DMI Blog

Maureen Lane

Systems Out of Whack - Access Priorities

Access to resources separates the haves from the have-nots. The new president of the New York Bar Association, Mark H. Alcott notes in today's Times Union, "National studies and surveys show that 80 percent of the civil needs of the poor are not met." Alcott wants to help provide access to the legal system for the poor and disadvantaged. I commend him, his service and his association.

At Welfare Rights Initiative, I work with students who seek access to higher education. So often students need legal advocacy in order to pursue education and training. As I've blogged about before, WRI has a long standing collaboration with CUNY Law School through the Economic Justice Project, where second year law students are connected with CUNY undergrads receiving welfare to advocate for their right to education.

The Collaboration is unique and works both ways, that is to say, the law students and the undergrads benefit equally. Undergraduates receiving public assistance needing legal represenation at state hearings get an advocate and second year law students get the practice they need to become lawyers. Law students understand the student perspective and the needs for policy changes in a meaningful way and work collaboratively with undergrads to make those changes.

In the last eleven years, WRI has teamed up to work on policy with some extraordinary attorneys, not only from CUNY Law but Legal Aid and Legal Services to name a few groups, who dedicate their legal expertise to representing the poor and believe that we can do more collectively to cut the representation gap. I congratulate Mr. Alcott and honor all the lawyers who live their commitments every day. In addition, I encourage Mr. Alcott to think of adding another aspect to his term; that lawyers and grassroots thinking through how to do policy work together.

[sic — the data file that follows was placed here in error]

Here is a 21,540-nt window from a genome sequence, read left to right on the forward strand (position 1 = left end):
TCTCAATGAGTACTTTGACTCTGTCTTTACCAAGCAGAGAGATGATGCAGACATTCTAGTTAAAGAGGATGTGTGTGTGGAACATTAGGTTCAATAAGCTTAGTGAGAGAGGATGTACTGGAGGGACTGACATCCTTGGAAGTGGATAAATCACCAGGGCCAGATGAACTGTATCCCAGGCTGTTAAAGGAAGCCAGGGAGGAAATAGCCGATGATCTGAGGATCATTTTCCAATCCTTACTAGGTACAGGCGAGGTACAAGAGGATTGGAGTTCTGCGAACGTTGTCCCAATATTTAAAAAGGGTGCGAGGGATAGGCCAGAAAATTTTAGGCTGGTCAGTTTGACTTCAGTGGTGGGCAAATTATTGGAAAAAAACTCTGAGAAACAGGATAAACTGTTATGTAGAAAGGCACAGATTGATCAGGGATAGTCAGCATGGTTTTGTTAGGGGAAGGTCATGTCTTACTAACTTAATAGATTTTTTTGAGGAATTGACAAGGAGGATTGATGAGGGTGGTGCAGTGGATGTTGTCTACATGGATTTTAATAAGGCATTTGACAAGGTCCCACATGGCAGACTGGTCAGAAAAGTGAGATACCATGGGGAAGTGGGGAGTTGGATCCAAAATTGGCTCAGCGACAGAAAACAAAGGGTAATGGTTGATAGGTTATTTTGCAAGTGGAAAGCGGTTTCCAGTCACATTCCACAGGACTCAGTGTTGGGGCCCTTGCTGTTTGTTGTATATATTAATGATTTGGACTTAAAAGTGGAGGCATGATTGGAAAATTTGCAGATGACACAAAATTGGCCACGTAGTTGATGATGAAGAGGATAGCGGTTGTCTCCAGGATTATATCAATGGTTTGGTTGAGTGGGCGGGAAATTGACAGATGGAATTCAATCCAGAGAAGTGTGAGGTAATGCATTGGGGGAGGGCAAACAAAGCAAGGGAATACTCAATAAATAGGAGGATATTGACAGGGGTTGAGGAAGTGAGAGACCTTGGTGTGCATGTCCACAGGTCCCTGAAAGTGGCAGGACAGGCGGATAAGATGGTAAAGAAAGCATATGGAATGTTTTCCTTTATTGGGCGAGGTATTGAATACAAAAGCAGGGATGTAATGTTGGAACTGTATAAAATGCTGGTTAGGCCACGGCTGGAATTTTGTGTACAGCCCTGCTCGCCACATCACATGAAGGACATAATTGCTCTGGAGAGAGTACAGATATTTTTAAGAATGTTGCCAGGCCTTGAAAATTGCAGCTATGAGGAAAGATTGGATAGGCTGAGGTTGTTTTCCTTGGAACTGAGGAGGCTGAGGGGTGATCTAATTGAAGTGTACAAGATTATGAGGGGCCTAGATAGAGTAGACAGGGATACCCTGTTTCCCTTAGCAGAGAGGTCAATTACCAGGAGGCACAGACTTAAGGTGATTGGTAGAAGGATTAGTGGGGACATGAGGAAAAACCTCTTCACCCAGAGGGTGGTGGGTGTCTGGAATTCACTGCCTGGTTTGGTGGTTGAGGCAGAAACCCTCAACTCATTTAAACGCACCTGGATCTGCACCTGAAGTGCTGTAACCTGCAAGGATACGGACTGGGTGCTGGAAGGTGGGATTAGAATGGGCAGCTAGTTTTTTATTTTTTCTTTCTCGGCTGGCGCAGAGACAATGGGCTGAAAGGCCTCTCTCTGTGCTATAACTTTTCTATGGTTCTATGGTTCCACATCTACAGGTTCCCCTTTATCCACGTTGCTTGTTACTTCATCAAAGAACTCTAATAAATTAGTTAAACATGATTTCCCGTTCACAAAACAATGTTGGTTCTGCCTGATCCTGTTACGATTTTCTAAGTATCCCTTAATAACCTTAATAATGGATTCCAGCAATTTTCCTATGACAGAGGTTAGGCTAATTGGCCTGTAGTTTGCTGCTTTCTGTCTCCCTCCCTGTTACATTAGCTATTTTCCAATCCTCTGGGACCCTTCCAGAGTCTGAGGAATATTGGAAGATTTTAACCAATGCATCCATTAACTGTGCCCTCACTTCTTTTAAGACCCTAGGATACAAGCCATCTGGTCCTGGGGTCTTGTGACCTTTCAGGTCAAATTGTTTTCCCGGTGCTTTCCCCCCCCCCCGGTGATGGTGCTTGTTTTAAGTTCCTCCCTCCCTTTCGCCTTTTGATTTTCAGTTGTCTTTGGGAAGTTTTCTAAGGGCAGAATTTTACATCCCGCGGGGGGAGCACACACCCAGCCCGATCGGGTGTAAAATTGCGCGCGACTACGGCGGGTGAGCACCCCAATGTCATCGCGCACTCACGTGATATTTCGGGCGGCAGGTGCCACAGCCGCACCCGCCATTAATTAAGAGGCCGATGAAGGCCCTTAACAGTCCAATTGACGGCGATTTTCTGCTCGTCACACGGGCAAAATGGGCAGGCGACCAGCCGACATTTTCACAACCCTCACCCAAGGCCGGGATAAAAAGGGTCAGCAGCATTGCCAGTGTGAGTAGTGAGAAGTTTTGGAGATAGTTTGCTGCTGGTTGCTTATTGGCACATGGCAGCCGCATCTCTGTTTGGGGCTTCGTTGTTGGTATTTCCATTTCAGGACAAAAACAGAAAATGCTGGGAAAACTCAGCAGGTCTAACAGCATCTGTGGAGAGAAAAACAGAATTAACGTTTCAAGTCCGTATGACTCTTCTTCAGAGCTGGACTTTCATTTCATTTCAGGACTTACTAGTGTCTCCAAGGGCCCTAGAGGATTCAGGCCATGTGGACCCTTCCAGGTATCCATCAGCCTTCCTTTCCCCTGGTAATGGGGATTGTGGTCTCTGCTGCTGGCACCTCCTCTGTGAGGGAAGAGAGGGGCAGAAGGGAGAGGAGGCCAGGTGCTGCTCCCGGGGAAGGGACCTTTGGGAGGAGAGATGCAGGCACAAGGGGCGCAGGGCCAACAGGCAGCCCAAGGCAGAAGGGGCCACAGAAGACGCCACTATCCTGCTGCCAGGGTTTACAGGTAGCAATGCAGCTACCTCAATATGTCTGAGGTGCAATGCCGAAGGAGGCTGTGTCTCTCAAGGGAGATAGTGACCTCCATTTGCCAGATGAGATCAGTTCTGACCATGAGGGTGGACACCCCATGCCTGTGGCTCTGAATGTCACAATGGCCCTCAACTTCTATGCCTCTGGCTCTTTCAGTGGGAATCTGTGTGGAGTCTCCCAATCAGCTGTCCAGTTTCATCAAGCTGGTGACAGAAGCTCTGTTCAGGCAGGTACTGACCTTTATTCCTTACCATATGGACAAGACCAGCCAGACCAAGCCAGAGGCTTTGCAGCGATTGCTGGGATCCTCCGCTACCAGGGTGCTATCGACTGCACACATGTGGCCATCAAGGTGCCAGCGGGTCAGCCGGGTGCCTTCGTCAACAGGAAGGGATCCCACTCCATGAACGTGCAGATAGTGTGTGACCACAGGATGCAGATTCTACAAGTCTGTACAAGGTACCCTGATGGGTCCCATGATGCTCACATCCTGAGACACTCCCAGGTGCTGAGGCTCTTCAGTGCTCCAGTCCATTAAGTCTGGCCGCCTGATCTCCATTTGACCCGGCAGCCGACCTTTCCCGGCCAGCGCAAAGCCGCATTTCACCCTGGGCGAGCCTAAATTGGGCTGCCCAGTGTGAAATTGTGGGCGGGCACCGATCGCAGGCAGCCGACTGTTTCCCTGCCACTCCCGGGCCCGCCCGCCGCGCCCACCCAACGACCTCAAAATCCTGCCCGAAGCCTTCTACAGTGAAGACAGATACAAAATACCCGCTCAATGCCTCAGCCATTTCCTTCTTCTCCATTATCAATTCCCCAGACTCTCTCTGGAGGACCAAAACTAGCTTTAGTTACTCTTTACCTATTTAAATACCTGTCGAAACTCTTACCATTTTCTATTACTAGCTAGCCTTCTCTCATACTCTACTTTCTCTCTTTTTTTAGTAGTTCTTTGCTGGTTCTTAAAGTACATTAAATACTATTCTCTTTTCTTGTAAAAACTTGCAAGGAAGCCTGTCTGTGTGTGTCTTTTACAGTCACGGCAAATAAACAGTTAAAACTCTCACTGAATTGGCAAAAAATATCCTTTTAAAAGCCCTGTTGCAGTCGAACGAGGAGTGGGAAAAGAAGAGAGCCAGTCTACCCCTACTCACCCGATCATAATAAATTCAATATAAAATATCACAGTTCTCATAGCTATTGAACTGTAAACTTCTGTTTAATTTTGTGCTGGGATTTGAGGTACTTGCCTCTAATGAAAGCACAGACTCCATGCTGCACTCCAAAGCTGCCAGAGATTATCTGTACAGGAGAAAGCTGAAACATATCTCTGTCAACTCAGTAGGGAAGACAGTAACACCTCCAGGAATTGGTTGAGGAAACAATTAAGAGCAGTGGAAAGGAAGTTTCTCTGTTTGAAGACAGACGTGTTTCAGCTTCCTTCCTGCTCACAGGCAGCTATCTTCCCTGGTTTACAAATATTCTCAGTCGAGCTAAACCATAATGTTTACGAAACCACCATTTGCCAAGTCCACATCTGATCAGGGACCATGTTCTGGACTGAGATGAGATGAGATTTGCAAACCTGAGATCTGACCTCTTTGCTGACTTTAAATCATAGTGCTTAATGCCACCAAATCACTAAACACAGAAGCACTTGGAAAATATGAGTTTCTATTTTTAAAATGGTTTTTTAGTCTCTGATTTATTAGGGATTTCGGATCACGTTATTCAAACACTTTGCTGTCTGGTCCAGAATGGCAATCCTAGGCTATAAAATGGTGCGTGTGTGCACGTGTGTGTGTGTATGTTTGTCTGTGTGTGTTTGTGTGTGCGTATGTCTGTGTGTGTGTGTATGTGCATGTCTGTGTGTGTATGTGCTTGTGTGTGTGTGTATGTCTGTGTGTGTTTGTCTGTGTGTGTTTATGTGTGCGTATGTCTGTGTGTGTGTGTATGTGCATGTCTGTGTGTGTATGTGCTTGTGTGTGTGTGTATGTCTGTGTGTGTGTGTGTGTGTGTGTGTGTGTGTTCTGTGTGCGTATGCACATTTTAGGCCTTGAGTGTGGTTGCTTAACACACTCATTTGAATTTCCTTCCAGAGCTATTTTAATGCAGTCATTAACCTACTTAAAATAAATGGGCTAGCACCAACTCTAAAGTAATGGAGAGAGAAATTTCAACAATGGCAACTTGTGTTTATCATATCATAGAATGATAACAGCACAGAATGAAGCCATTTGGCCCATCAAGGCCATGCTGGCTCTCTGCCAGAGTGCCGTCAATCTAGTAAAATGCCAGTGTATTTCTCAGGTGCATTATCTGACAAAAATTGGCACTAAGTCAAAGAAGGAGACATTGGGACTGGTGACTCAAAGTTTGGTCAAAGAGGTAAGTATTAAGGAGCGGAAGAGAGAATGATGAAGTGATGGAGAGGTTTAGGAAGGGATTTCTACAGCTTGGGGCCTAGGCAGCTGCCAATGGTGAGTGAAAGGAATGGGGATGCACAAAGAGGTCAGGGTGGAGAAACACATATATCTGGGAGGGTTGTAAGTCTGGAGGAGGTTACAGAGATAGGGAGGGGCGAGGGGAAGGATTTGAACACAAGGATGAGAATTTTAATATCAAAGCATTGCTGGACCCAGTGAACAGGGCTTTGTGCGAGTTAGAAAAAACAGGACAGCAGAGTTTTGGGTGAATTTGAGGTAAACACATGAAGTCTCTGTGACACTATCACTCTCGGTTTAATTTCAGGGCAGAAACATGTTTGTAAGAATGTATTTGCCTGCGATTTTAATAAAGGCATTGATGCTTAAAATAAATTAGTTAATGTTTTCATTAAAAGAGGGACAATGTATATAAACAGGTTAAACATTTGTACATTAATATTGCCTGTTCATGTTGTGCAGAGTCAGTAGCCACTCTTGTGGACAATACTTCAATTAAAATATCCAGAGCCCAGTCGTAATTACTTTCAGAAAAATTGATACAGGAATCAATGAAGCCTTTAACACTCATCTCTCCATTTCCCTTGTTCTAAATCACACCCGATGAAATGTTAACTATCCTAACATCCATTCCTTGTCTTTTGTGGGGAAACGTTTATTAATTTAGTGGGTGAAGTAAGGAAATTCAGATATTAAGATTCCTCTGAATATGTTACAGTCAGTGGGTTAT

Access to resources, legal and educational is essential. Disastrously, too many people don't have it. Changing off kilter structures requires systems level shifts and adjustments. We want to work at the point where the problem is - with the agencies and people administering the law as well as the law itself. In the case of education, why aren't people being told, for example, that the law says that if certain (complicated) criteria are met they can already access the education or training they need? The whole Education, Welfare and Legal system needs to be reviewed as they apply to the poor and disadvantaged. Clearly they aren't serving us And since we need new ideas, the poor and disadvantaged are teaming with lawyers to review what works and what can work better and this is what we need more of.

We want systems level shifts and adjustments based on values and the vision we have of where we are going as a people, all of us without exception.

Maureen Lane: Author Bio | Other Posts
Posted at 4:32 PM, Jun 16, 2006 in Economic Opportunity | Education | Welfare
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